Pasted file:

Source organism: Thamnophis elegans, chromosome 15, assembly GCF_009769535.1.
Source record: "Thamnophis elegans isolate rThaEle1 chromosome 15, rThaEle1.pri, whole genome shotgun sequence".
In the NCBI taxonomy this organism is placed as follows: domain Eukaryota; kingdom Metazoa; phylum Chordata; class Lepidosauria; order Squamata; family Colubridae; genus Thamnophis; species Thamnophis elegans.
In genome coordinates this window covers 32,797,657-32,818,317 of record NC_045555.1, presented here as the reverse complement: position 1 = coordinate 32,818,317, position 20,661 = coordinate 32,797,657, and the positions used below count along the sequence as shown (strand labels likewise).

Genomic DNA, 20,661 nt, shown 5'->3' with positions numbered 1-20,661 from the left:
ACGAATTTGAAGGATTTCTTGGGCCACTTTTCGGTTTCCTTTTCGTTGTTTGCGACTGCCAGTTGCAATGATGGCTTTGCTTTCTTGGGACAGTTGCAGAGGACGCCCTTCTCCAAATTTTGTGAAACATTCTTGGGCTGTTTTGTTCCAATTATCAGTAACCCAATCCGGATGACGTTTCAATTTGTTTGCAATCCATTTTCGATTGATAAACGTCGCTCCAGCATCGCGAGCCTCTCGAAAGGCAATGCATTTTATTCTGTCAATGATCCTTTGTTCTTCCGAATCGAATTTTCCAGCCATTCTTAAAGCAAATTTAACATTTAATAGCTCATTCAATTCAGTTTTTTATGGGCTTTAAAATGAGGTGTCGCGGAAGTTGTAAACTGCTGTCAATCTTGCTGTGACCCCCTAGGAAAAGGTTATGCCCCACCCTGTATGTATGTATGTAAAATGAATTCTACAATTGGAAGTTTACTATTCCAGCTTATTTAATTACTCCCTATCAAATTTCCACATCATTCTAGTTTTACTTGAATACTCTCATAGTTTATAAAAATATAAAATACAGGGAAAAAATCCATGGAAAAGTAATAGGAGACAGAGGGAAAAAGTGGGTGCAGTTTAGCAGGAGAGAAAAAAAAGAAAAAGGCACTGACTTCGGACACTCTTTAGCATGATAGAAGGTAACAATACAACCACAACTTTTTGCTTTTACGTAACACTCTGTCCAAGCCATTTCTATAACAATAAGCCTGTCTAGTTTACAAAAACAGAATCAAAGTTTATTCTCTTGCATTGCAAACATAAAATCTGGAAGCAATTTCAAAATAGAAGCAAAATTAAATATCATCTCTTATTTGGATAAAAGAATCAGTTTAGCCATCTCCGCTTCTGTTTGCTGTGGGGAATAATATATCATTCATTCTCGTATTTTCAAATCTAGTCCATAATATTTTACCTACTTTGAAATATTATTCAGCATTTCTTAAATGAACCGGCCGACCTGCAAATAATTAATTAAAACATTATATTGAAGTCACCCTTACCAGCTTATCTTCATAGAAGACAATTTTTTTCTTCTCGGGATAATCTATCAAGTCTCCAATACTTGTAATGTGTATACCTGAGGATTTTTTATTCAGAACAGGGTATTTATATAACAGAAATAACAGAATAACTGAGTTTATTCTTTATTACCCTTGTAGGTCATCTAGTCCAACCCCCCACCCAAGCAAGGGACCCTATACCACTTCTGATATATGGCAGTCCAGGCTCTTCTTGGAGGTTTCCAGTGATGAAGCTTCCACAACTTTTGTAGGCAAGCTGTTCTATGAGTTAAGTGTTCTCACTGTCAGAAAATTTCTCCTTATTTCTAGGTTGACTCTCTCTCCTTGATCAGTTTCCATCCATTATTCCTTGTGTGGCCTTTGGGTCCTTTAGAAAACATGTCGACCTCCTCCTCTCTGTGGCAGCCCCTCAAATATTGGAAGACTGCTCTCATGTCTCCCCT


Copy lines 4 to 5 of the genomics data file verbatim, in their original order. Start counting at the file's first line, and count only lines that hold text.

In genome coordinates this window covers 32,797,657-32,818,317 of record NC_045555.1, presented here as the reverse complement: position 1 = coordinate 32,818,317, position 20,661 = coordinate 32,797,657, and the positions used below count along the sequence as shown (strand labels likewise).

Genomic DNA, 20,661 nt, shown 5'->3' with positions numbered 1-20,661 from the left: